You need to consider how much of your budget is being distributed towards Mobile Devices only. At a campaign level, go to settings and select “Devices”. Insights per Devices - White Shark Media Blog According to this example, all of the conversions are coming from computers and tablets. Since the average position for Mobile Devices is relatively good when compared to computers and tablets, in this case you should reduce bids from mobile devices by %25 due to the high costs and no conversions and analyze again in 30 days. Notice mobile devices are not entirely excluded; it is important to acquire more data to further discuss if this should either be entirely excluded or not. On the other hand, you may have a higher conversion rate on mobile devices as compared to other networks: Insights per Devices - White Shark Media Blog For this particular case, you may want to lower your bids for Computers and bid more aggressively on Mobile Devices. Whether or not to bid lower for computers depend on what your goal is and your business strategy. If you can’t spend any more money and have to make the most out of what you have, you should lower your regular bids to 1/3 of what you’re bidding now. Subsequently, you then increase your mobile bids via a positive bid adjustment. In this case, I will set up a Bid Adjustment for Mobile Devices with a 300% increase. This way you will be spending less on Computers and distributing your daily budget mostly towards Mobile Devices. Remember to leverage mobile completely by creating mobile ads and take other steps to fully optimize your mobile AdWords advertising.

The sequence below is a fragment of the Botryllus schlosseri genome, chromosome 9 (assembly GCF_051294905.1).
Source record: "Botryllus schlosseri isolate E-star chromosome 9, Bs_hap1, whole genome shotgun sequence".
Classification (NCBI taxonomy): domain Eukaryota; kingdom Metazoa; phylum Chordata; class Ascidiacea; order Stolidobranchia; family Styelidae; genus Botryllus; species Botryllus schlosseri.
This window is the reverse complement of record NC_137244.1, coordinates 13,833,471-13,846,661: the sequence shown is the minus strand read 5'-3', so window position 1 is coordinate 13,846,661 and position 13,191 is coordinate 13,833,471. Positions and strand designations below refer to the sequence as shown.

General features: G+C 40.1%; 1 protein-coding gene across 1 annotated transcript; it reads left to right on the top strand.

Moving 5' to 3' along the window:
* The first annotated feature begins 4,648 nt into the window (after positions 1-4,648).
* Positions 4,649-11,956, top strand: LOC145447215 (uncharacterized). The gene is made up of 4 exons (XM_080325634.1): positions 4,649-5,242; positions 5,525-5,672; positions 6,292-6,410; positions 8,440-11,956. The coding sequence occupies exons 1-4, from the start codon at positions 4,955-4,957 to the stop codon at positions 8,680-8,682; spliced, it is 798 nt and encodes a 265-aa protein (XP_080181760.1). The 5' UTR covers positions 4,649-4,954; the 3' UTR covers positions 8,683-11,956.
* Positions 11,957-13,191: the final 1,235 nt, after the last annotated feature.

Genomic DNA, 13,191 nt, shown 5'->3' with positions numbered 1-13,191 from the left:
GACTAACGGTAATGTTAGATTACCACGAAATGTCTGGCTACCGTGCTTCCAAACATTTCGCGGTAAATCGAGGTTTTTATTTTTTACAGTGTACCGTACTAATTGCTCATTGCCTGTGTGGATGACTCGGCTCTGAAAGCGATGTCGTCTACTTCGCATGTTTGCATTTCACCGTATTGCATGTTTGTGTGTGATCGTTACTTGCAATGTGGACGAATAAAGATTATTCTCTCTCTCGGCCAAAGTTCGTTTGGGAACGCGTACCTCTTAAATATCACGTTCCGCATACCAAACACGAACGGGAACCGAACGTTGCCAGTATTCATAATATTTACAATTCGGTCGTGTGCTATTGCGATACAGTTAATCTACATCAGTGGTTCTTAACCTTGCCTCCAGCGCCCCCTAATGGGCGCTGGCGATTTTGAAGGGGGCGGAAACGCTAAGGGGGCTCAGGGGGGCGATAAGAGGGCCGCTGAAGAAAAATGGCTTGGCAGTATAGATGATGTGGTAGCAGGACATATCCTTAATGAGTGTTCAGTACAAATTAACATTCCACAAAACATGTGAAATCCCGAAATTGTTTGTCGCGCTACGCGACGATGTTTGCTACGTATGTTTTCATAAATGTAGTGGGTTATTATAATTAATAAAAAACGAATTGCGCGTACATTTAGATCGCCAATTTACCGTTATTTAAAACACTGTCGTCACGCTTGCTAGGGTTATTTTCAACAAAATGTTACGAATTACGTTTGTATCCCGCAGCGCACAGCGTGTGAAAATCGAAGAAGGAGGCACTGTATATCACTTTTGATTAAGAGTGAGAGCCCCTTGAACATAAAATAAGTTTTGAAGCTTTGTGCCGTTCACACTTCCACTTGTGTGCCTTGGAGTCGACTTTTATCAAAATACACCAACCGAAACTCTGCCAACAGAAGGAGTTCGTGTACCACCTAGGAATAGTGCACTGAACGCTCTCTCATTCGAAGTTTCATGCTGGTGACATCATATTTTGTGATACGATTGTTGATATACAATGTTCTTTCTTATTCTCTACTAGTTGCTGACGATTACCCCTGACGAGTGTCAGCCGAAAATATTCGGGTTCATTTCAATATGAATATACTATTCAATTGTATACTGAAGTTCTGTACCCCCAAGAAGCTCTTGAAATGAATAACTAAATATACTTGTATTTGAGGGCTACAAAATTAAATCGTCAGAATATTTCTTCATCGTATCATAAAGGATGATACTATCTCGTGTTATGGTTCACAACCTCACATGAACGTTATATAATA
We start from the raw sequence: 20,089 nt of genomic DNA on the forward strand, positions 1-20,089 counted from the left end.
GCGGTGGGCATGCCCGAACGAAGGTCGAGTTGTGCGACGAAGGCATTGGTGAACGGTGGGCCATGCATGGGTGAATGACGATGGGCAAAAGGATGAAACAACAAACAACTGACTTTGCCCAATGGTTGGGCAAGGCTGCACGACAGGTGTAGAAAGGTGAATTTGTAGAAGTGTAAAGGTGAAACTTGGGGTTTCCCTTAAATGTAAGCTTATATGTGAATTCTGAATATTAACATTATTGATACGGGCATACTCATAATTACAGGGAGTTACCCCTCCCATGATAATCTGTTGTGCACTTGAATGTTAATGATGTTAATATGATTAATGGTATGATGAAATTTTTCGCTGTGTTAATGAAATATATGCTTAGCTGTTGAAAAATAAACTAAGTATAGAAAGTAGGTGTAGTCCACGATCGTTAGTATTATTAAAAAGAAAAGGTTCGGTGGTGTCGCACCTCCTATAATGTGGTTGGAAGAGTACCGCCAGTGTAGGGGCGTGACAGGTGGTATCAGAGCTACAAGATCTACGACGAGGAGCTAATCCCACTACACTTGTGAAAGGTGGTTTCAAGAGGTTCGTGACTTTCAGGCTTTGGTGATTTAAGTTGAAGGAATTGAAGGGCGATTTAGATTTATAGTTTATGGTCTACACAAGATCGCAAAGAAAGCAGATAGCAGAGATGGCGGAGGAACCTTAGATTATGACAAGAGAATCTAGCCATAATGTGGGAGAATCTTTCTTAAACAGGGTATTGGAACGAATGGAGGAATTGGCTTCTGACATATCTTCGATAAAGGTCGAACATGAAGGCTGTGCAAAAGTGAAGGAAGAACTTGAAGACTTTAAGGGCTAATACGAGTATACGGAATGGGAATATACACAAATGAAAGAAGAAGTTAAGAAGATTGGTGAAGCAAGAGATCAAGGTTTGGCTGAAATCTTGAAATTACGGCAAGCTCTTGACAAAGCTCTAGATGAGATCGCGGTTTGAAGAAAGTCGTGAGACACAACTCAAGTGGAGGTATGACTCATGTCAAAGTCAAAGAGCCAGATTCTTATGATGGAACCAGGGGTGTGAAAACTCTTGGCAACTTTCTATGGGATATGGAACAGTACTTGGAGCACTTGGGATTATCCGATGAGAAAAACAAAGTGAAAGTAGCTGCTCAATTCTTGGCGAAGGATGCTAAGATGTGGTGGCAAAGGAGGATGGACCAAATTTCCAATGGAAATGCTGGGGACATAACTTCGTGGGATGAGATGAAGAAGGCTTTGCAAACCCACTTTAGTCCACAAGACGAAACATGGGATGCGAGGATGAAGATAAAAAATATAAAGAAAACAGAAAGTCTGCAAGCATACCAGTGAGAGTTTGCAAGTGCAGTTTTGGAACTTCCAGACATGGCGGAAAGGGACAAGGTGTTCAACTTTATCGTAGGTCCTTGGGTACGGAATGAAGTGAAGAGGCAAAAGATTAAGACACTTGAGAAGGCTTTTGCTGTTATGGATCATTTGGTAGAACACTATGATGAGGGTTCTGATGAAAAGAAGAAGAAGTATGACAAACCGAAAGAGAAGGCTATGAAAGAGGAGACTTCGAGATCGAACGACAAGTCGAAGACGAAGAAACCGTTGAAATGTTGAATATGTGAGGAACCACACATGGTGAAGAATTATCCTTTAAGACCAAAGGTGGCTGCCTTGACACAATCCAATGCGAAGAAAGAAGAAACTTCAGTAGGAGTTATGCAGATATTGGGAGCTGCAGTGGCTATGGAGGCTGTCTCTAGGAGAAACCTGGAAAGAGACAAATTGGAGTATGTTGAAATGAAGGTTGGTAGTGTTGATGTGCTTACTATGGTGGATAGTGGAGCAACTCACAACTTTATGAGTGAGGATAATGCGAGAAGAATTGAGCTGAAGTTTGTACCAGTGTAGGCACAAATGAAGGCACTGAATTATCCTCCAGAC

4. Expand Your Negative Keyword List